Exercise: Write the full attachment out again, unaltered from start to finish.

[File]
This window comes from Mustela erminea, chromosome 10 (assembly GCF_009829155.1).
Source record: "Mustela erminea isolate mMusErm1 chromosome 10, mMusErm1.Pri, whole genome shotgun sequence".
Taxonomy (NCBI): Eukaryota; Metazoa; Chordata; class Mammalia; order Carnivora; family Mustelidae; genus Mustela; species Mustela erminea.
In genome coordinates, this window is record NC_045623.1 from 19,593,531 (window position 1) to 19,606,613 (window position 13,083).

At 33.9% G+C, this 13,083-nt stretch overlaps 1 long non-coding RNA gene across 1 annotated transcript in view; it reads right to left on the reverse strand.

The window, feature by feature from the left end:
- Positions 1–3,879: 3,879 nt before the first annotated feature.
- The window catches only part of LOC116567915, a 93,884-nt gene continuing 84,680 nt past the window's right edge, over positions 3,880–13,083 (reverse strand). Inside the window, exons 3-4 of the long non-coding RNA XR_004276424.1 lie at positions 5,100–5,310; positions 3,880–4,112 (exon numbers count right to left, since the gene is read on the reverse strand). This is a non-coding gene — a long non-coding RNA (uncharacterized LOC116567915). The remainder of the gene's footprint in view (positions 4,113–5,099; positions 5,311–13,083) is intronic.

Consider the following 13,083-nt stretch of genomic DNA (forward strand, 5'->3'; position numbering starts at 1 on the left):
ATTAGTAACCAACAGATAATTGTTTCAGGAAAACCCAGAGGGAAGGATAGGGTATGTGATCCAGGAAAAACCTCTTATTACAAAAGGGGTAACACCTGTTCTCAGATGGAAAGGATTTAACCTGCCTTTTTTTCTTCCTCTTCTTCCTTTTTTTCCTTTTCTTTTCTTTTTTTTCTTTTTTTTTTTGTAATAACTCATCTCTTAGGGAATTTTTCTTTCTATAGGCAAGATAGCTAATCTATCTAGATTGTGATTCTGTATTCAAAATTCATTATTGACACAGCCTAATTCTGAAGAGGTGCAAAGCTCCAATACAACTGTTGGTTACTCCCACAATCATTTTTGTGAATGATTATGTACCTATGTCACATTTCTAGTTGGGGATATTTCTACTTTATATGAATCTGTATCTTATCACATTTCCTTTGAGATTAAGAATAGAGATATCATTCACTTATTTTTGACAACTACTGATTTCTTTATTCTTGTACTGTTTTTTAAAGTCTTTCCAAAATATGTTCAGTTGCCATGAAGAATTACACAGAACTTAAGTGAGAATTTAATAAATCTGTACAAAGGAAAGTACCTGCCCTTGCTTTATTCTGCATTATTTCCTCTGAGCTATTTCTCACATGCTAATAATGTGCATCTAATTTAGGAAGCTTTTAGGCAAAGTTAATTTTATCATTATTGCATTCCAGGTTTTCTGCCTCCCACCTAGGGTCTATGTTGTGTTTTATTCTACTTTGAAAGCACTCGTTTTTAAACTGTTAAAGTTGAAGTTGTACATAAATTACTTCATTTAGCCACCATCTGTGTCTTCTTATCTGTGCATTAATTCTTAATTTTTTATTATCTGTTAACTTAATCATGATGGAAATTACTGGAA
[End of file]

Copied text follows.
This window comes from Mustela erminea, chromosome 10 (assembly GCF_009829155.1).
Source record: "Mustela erminea isolate mMusErm1 chromosome 10, mMusErm1.Pri, whole genome shotgun sequence".
Taxonomy (NCBI): Eukaryota; Metazoa; Chordata; class Mammalia; order Carnivora; family Mustelidae; genus Mustela; species Mustela erminea.
In genome coordinates, this window is record NC_045623.1 from 19,593,531 (window position 1) to 19,606,613 (window position 13,083).

At 33.9% G+C, this 13,083-nt stretch overlaps 1 long non-coding RNA gene across 1 annotated transcript in view; it reads right to left on the reverse strand.

The window, feature by feature from the left end:
- Positions 1–3,879: 3,879 nt before the first annotated feature.
- The window catches only part of LOC116567915, a 93,884-nt gene continuing 84,680 nt past the window's right edge, over positions 3,880–13,083 (reverse strand). Inside the window, exons 3-4 of the long non-coding RNA XR_004276424.1 lie at positions 5,100–5,310; positions 3,880–4,112 (exon numbers count right to left, since the gene is read on the reverse strand). This is a non-coding gene — a long non-coding RNA (uncharacterized LOC116567915). The remainder of the gene's footprint in view (positions 4,113–5,099; positions 5,311–13,083) is intronic.

Consider the following 13,083-nt stretch of genomic DNA (forward strand, 5'->3'; position numbering starts at 1 on the left):
ATTAGTAACCAACAGATAATTGTTTCAGGAAAACCCAGAGGGAAGGATAGGGTATGTGATCCAGGAAAAACCTCTTATTACAAAAGGGGTAACACCTGTTCTCAGATGGAAAGGATTTAACCTGCCTTTTTTTCTTCCTCTTCTTCCTTTTTTTCCTTTTCTTTTCTTTTTTTTCTTTTTTTTTTTGTAATAACTCATCTCTTAGGGAATTTTTCTTTCTATAGGCAAGATAGCTAATCTATCTAGATTGTGATTCTGTATTCAAAATTCATTATTGACACAGCCTAATTCTGAAGAGGTGCAAAGCTCCAATACAACTGTTGGTTACTCCCACAATCATTTTTGTGAATGATTATGTACCTATGTCACATTTCTAGTTGGGGATATTTCTACTTTATATGAATCTGTATCTTATCACATTTCCTTTGAGATTAAGAATAGAGATATCATTCACTTATTTTTGACAACTACTGATTTCTTTATTCTTGTACTGTTTTTTAAAGTCTTTCCAAAATATGTTCAGTTGCCATGAAGAATTACACAGAACTTAAGTGAGAATTTAATAAATCTGTACAAAGGAAAGTACCTGCCCTTGCTTTATTCTGCATTATTTCCTCTGAGCTATTTCTCACATGCTAATAATGTGCATCTAATTTAGGAAGCTTTTAGGCAAAGTTAATTTTATCATTATTGCATTCCAGGTTTTCTGCCTCCCACCTAGGGTCTATGTTGTGTTTTATTCTACTTTGAAAGCACTCGTTTTTAAACTGTTAAAGTTGAAGTTGTACATAAATTACTTCATTTAGCCACCATCTGTGTCTTCTTATCTGTGCATTAATTCTTAATTTTTTATTATCTGTTAACTTAATCATGATGGAAATTACTGGAA